Omicron cases surge in New York, hitting tourism: report
Industries hit in 2020 are being impacted again by the omicron surge
As the omicron variant of the coronavirus continues to surge in New York, the state's tourism is reportedly taking a hit.
New York City tour groups and hotels have seen bookings and occupancy rates dip, according to a report from Spectrum News 1.
NEW YORK REVIVING SALES OF TO-GO DRINKS FROM BARS, RESTAURANTS, GOVERNOR SAYS
The outlet said Friday that restaurants and bars have been similarly impacted – though the already pandemic-battered industry is still holding out hope.
On Wednesday, Gov Kathy Hochul said that to-go cocktails would return.
"Cheers, New York! We're going to once again allow the sale of to-go drinks – a critical revenue stream during the lean times last year," she tweeted.
By December, omicron had taken hold of the Big Apple, and The New York Times reported New York set a record of more than 85,000 cases over the weekend, breaking the state's record set just days earlier.
WNBC said that the state reported 130 new COVID-19 fatalities on Thursday – the highest single-day toll since the mass vaccination rollout – and more than 11,000 hospital admissions.
Data from the New York Department of Health shows, as of Jan. 5, 84,202 people in New York have tested positive for COVID-19.
The omicron variant of the coronavirus has become the predominant variant in the state, with agency data showing omicron accounting for more than 95% of variants.
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According to WNBC, more than 1 in 5 New York COVID-19 tests are coming back positive, with New York City positivity rates nearing 1 in 3 tests over the last month.
Hochul continues to push vaccinations – especially for children – and testing during the spike.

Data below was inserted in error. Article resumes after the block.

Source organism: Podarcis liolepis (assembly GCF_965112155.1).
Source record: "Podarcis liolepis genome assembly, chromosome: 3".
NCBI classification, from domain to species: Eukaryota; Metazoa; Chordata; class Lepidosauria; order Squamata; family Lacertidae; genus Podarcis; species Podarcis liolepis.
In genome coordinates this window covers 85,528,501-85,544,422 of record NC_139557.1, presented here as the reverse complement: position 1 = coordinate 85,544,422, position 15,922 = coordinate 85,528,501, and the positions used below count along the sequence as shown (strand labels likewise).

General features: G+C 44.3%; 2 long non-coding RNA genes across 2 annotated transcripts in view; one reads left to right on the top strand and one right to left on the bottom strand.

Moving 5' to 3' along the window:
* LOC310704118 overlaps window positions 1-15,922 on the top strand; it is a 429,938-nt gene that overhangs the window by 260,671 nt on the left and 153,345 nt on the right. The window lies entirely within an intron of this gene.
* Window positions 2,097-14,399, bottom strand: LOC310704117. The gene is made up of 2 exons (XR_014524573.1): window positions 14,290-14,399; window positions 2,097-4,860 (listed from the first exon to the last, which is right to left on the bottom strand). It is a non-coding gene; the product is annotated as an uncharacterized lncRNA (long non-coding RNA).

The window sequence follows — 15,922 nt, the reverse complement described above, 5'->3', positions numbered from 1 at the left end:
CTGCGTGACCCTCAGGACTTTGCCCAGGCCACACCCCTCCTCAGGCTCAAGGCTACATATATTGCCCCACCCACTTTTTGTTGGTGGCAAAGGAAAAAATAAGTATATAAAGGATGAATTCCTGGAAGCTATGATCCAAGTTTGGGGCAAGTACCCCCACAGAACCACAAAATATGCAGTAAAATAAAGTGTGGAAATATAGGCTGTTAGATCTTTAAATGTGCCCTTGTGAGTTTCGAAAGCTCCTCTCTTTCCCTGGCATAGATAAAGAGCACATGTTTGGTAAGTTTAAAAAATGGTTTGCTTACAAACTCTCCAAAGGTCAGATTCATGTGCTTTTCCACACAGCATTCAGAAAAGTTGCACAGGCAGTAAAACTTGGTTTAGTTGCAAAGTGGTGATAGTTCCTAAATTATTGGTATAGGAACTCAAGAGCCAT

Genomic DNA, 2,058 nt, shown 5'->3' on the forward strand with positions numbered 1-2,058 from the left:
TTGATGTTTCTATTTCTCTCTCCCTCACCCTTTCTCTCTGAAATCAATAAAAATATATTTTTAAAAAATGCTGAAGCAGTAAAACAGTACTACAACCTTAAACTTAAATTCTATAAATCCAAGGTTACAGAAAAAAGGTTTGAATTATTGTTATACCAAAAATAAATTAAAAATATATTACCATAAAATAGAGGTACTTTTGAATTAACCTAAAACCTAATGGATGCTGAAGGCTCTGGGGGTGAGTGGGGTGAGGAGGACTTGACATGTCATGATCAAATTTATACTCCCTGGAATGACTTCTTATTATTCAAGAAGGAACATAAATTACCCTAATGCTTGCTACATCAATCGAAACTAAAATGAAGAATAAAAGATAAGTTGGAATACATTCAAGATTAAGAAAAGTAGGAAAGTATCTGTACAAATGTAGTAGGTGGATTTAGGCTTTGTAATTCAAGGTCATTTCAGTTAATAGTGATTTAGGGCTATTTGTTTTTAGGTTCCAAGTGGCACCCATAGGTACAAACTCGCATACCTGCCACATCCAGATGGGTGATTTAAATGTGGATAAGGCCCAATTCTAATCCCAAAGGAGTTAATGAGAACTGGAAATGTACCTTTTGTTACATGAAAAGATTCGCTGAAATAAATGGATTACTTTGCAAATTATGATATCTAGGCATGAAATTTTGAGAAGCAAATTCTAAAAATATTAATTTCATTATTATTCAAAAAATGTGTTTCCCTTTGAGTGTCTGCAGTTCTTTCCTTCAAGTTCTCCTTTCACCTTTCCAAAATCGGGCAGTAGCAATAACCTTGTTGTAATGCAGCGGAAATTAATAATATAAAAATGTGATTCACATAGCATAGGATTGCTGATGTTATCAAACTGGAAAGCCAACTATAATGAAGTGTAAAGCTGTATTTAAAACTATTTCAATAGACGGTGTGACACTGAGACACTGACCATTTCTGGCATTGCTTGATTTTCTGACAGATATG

Hundreds of city residents have waited in PCR testing lines for hours and others have searched desperately for rapid at-home tests.
On Friday, she said New York health care workers would be required to get COVID-19 booster shots, with a medical exemption only and no test-out option.
"Health care workers will be asked to do this with no exceptions other than a medical exemption and no test options," she told reporters. "So, we're the first state in the nation to institute this because this has been such an important priority. We've already seen what's been happening and our health care environments staff is getting sick. They're leaving. We need them to get well. We need them to have the best fortification they possibly can. And, that means getting a booster shot as well."
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Hochul also noted that while the numbers of cases and hospitalizations are still rising, nearly half are people who need to be there due to the severity of their COVID-19 infection and half are there for unrelated reasons and tested positive.
She said New York is "holding a line on overall hospitalizations" and that the state will have 49 million tests ordered.